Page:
July 01, 2019
What Goes ‘Round Comes ‘Round
Many and perhaps most employers use a practice of rounding time worked. For example, if an employee punches in at 8 minutes past the hour, the employer rounds that to ten minutes late. That begs the question, what increments are permissible under the Fair Labor Standards Act (FLSA)? The U.S. Department of Labor (DOL) issued an opinion letter on July 1, 2019 answering that question.
The letter advises that rounding in increments of as much as one-half hour may be permissible. A key is ensuring the rounding policy or practice is neutral on its face. Also, it should not “result, over a period of time, in failure to compensate the employees properly for all the time they have actually worked.”
But how is a policy neutral on its face? If the policy or practice was to always round up to the next increment of ten minutes, that might not be neutral. It would regularly work to the employee’s detriment. Imagine the employee clocks in at 1 minute after the start of the shift. Then that is rounded up to the next ten minutes increment. The employee would lose ten minutes of paid time. If that happened with some frequency, that could quickly add up. The employer might have the same result if it rounded down when an employee clocked out early.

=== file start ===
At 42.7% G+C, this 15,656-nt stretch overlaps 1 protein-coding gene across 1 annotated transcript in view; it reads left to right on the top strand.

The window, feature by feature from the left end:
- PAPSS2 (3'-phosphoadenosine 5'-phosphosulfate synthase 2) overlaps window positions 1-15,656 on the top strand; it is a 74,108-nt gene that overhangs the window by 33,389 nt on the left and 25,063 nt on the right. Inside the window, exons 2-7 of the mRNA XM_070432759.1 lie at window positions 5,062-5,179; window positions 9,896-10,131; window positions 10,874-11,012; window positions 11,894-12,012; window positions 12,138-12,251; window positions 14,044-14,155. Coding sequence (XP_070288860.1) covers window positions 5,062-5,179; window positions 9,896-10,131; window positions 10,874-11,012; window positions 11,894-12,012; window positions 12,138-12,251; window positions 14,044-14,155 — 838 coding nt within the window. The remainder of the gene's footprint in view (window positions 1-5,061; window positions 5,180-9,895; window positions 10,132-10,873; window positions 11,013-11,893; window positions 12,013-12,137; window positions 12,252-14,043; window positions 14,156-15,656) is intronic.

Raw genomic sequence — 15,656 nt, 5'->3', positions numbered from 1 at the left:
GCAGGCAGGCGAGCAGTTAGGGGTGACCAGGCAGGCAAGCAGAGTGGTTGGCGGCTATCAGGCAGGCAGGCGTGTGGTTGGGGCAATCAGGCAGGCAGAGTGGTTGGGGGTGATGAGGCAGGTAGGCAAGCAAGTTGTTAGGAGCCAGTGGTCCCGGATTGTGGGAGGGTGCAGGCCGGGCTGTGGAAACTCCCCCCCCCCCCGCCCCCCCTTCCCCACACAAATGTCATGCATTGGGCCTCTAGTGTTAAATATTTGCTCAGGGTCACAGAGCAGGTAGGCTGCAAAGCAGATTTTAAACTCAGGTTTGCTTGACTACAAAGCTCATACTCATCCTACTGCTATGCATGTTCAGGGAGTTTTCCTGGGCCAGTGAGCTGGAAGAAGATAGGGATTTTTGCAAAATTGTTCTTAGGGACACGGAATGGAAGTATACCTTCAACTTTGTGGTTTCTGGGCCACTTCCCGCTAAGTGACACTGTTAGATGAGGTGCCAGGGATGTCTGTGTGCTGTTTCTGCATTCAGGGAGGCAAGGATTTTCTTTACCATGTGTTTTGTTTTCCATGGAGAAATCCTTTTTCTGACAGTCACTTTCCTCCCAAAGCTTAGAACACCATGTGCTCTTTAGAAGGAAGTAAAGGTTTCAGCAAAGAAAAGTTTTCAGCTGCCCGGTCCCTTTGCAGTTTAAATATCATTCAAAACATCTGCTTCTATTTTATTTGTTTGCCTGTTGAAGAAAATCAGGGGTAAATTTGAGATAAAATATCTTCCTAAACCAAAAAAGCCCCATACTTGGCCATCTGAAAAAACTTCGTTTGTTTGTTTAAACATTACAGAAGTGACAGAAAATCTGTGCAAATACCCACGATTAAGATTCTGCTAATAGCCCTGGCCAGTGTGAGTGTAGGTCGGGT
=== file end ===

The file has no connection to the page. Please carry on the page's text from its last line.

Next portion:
Courts have ruled that an employer does not violate the FLSA where a failure to pay an employee for time worked is “de minimis.” But how small is that? One court found, “working time amounting to $1 of additional compensation a week is ‘not a trivial matter to a workingman,’ and was not de minimis.” Another held, “10 minutes a day is not de minimis.”
Periodically audit your payroll records. Find the net results of your rounding practices. Then compare your findings to the guidance above. If the net result is more, re-evaluate your rounding practices. Also, consult with your company’s employment counsel before you conduct the audit.